BOSTON – The Boston Celtics made their first major move of the summer Friday as they traded Avery Bradley and a 2019 second-round draft pick to the Detroit Pistons in exchange for Marcus Morris.
The departure of Bradley, a two-way stud and fan-favorite in Boston, may be a tough pill to swallow at first, but the Celtics are getting back an experienced, gritty leader who should fit well into the Celtics’ small-ball system, while also filling a frontcourt void.
Morris is a six-year veteran who has put up career averages of 10.8 points and 4.2 rebounds per game, while shooting 35.5 percent from beyond the arc. During his first four seasons, he served as a role player for Houston and Phoenix, but his playing time and production began to spike two years ago when he signed with the Pistons.
The 27-year-old was a full-time starter over the last two seasons in Detroit, where he averaged 14.1 points, 4.8 rebounds and 2.3 assists per game, all while playing 32.5 minutes per contest. His contributions, however, went well beyond his statistical production.
Morris could be described as the motor of the Motor City basketball squad. He’s as tough as nails, he’s physical and he can defend any position. He’s also incredibly durable, having missed just six total games over the last four seasons.
Moreover, Morris’ style of play should allow him to thrive in Boston, while mutually benefiting his teammates. He’s a strong 3-point shooter and has a deadly mid-range game. This means he should fit seamlessly into the Celtics’ pace-and-space offense.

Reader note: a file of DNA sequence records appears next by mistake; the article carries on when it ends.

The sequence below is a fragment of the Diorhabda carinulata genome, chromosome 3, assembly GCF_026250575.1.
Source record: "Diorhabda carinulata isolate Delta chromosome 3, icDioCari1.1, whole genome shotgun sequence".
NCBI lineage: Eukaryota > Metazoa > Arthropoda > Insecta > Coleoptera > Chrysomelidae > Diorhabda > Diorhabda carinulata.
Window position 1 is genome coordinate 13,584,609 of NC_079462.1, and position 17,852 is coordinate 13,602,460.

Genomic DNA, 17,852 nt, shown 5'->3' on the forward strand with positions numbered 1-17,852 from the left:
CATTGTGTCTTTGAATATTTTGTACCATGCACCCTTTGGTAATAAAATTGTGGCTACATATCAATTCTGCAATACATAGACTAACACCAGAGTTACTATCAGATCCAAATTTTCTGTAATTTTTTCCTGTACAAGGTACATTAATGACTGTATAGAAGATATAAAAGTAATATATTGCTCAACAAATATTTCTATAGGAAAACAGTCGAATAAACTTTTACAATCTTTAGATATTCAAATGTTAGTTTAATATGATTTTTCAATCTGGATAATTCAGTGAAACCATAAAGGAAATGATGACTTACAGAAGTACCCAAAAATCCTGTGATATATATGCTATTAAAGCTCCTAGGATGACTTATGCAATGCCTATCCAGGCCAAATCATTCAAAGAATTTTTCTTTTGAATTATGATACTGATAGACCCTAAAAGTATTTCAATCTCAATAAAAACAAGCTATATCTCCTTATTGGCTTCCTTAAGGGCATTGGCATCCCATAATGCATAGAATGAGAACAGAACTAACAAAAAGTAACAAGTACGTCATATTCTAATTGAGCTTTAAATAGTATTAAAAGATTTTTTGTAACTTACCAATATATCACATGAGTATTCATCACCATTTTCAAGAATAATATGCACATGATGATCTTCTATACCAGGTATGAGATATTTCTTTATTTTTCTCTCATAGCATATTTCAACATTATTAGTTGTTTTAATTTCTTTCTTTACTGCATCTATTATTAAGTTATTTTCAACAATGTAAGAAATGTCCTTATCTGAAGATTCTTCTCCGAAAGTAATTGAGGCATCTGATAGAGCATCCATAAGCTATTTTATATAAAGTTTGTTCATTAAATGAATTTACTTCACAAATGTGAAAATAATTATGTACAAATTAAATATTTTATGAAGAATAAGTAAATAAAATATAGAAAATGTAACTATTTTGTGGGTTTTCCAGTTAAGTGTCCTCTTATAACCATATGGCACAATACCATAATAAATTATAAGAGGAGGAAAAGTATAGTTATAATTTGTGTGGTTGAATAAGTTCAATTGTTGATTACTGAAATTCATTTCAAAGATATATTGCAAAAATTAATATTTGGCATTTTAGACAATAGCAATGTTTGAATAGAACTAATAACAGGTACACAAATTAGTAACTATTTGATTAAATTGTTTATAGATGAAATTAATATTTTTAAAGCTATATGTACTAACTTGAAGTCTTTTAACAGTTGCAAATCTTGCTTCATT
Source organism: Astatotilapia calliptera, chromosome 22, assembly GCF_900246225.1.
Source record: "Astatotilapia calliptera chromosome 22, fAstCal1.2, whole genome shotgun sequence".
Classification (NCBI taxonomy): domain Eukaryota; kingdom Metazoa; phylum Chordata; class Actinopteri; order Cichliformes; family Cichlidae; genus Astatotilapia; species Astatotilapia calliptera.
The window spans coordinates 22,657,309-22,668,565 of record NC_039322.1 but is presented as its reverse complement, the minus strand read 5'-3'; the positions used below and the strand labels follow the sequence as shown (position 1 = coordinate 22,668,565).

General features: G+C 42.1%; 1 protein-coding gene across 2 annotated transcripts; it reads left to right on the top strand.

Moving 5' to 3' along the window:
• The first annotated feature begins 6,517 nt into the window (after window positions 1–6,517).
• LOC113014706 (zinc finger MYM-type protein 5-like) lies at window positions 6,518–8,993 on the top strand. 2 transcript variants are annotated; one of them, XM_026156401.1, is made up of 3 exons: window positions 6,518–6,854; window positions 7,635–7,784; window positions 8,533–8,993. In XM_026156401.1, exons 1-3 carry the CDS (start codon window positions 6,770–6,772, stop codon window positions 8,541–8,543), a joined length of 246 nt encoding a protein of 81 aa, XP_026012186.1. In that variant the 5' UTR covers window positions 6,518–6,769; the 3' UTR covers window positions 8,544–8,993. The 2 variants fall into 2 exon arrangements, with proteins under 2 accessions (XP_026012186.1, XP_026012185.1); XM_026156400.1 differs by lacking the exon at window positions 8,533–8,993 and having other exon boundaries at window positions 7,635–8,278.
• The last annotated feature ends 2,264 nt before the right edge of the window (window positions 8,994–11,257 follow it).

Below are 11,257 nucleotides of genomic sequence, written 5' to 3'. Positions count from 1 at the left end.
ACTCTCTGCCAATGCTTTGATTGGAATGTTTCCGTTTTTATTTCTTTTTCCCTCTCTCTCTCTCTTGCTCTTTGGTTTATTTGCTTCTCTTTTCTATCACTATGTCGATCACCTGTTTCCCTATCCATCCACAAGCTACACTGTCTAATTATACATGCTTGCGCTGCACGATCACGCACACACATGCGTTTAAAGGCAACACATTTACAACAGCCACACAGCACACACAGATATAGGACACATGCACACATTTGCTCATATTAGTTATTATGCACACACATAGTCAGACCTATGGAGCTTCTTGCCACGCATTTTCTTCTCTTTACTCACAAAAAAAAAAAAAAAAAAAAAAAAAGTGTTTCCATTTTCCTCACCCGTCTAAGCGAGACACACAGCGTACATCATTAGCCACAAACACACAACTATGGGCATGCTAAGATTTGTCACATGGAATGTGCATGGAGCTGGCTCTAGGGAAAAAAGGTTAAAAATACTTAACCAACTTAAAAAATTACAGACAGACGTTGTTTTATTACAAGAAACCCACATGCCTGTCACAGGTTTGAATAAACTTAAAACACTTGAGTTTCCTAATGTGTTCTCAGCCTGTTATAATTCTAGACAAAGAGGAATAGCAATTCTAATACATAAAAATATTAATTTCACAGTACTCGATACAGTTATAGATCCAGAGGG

Morris, much like Jae Crowder, is able to play the 3 and the 4 interchangeably. Boston’s starting frontcourt could potentially consist of Crowder at the 3, Morris at the 4 and Al Horford at the 5. Those players combined to average 5.0 3-point makes per game last season, which is a strong number for a frontcourt threesome. Morris’ presence in the starting rotation would allow Boston to have five 3-point threats on the court at once, which could create a small-ball nightmare for opposing defenses.
Speaking of defense, that’s also a asset that Morris possesses. He is a strong, fearless player who can bang bodies with bigs in the post, and he can also switch out to the perimeter and defend guards. Crowder and Horford are also versatile defenders, meaning the trio should be able to continuously switch like a well-oiled machine.
While the addition of Morris should strengthen Boston’s frontcourt, the subtraction of Bradley will bring a void that its backcourt will need to overcome. Bradley’s defense was critical to the Celtics’ success over the last seven seasons, and his presence will surely be missed. Fortunately, Boston has a pair of young, tenacious defenders in Marcus Smart and Terry Rozier who should be of aid on that end, while Morris provides a much-needed strong, versatile boost up front.